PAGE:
What Are The Penalties for Sexual Harassment?

When sexual harassment happens in the workplace, the employers may be liable for the harms caused to the victims rather than the perpetrators. When employers are found to have failed to stop harassment that is occurring or to take steps to prevent it, they may face penalties that are imposed by the courts. In many cases, the harassers will not be legally liable to pay damages, but they may face consequences that are imposed by their employers. The attorneys at Swartz Swidler help victims of workplace sexual harassment to recover monetary compensation for their harms while also helping to ensure that their employers are appropriately punished for their failures to act or their illegal retaliation.

What penalties might employers face for workplace sexual harassment?

Sexual harassment is a prohibited type of illegal sex discrimination under Title VII of the Civil Rights Act of 1964, the New Jersey Law Against Discrimination and the Pennsylvania Human Relations Act, meaning that it is illegal under both state and federal laws. When employers are found guilty of not stopping sexual harassment that they know or should have known about, the following penalties may be imposed:

  1. Payment of lost wages to the victim – These are the benefits and wages that the victim would have earned from the date when the harassment occurred to the date of the settlement or trial.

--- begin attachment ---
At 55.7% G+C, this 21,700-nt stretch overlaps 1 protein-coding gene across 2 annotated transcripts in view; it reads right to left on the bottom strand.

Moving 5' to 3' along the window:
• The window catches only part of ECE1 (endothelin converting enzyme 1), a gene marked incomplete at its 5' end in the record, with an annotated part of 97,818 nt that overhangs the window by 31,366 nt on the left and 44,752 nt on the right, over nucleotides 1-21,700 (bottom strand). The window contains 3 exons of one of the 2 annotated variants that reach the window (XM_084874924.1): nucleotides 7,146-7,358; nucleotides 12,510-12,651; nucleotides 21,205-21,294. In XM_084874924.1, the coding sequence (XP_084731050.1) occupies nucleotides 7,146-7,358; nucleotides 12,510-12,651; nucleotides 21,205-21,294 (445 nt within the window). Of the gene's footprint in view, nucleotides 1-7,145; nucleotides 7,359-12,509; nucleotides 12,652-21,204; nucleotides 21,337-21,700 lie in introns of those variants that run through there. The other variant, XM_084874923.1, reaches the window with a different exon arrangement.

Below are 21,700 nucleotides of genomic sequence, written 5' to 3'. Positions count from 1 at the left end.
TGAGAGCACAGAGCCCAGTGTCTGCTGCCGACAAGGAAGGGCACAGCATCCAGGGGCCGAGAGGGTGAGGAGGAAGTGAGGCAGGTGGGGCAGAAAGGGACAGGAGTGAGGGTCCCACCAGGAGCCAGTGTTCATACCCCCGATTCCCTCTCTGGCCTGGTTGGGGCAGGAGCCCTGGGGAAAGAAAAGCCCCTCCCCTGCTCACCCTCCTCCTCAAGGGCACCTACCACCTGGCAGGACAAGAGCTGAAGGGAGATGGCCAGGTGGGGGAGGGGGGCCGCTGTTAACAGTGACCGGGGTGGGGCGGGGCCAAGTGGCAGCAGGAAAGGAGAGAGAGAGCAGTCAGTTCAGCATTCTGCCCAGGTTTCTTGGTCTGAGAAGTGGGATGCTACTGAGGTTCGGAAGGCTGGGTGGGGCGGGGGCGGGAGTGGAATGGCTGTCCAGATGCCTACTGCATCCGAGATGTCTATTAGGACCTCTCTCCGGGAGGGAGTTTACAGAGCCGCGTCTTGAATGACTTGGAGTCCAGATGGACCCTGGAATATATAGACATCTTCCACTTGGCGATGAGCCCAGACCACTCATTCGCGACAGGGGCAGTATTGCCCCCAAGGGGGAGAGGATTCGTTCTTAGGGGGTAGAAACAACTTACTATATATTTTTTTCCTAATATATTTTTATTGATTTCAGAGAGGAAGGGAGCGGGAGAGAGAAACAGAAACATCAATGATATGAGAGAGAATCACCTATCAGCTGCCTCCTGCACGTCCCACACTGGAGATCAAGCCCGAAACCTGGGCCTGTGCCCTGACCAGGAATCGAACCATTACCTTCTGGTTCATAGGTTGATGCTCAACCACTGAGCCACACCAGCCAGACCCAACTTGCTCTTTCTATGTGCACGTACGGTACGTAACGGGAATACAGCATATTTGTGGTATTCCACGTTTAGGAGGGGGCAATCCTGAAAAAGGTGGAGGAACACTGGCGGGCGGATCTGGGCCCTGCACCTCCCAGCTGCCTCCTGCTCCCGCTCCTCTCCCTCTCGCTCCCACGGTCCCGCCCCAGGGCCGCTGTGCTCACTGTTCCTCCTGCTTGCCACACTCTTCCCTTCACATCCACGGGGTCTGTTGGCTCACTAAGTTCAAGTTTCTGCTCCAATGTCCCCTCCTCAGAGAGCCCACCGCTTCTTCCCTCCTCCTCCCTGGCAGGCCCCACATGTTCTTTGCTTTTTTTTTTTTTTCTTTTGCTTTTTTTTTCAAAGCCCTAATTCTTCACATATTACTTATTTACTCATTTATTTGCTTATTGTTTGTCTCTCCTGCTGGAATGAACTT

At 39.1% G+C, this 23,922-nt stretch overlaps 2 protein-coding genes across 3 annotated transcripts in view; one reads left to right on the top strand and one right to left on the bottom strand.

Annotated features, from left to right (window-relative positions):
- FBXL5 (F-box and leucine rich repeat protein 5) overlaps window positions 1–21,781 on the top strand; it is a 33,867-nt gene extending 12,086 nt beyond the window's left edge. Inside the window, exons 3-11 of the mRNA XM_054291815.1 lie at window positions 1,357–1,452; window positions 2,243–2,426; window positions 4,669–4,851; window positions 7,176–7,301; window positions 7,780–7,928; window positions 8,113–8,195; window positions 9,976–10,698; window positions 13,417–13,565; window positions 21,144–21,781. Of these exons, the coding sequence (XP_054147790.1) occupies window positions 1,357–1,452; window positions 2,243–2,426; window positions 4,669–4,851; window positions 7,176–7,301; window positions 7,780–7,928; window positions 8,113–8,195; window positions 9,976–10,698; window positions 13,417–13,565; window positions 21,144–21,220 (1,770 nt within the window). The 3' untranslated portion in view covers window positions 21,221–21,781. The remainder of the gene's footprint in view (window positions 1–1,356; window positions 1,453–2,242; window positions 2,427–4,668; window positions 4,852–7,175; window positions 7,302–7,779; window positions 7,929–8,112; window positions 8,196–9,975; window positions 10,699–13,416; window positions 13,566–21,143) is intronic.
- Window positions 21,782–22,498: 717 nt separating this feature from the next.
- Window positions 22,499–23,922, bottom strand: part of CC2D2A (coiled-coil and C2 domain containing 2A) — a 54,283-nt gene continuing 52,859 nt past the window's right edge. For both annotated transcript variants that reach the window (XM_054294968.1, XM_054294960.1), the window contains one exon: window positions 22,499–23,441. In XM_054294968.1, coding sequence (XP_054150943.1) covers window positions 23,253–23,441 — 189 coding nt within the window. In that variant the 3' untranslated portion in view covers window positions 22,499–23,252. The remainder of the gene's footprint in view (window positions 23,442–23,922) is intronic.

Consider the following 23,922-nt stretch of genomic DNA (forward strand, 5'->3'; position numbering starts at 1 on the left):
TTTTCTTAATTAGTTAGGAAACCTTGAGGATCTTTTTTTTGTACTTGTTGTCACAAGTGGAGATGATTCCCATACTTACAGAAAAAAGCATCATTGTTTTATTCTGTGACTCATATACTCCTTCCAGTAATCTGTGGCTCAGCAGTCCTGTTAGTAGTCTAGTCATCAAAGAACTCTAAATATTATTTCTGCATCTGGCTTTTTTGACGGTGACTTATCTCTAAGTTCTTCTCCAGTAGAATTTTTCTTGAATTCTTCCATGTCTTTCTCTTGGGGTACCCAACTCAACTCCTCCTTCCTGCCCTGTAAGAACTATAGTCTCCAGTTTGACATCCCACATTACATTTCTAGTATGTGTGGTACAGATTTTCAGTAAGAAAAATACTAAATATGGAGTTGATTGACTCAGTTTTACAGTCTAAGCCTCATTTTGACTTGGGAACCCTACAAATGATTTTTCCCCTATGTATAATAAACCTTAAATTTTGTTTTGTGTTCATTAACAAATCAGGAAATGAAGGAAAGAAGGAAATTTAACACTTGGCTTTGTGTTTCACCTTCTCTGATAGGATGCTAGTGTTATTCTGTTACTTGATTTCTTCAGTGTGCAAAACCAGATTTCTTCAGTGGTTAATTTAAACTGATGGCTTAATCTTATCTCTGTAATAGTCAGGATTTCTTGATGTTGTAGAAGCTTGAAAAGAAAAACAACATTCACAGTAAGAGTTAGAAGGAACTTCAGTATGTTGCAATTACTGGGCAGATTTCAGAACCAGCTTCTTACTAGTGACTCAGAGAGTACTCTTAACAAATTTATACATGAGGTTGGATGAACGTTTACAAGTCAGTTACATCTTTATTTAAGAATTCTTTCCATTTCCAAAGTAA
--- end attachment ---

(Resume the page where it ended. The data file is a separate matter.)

2. Payment of future lost wages to the victim – These are payments to the victim of the wages and benefits that the victim would have earned if the sexual harassment had never happened.
  3. Compensatory damages – These are payments that the employer may be ordered to pay to the victim for the emotional pain and anguish that the victim has suffered.
  4. Punitive damages – These are payments that are above and beyond the economic and noneconomic losses that were suffered by the victim and are designed to punish the employer.
  5. Legal fees – These are payments to the victim for the court fees and attorney costs that the victim incurred as a result of the sexual harassment case.
  6. Job reinstatement or promotion – This is an order to reinstate the victim to his or her job or to give the victim a promotion.

Under federal law, public and private employers that have 15 or more employees must comply with federal law. In Pennsylvania, all employers who have four or more employees are covered under the Pennsylvania Human Relations Act. In New Jersey, employers must follow the state’s sexual harassment law regardless of the employer’s size.

Employee penalties for sexual harassment

Under federal and state law, employers must take action to stop or prevent sexual harassment. If an employee is found during an investigation to have committed sexual harassment, the employer may institute discipline against the employee. In most cases, the punishment will be proportionate to the seriousness of the conduct. Potential job penalties against a sexual harasser might include the following:

  • Reprimands or warnings
  • Mandatory training and counseling
  • Transfers or demotions
  • Reductions in salary
  • Suspensions or terminations

What to do

If you have been the victim of a sexual harasser at your job, you should promptly complain to your company according to its sexual harassment complaint procedure. If the company fails to act, contact Swartz Swidler for further help with your case.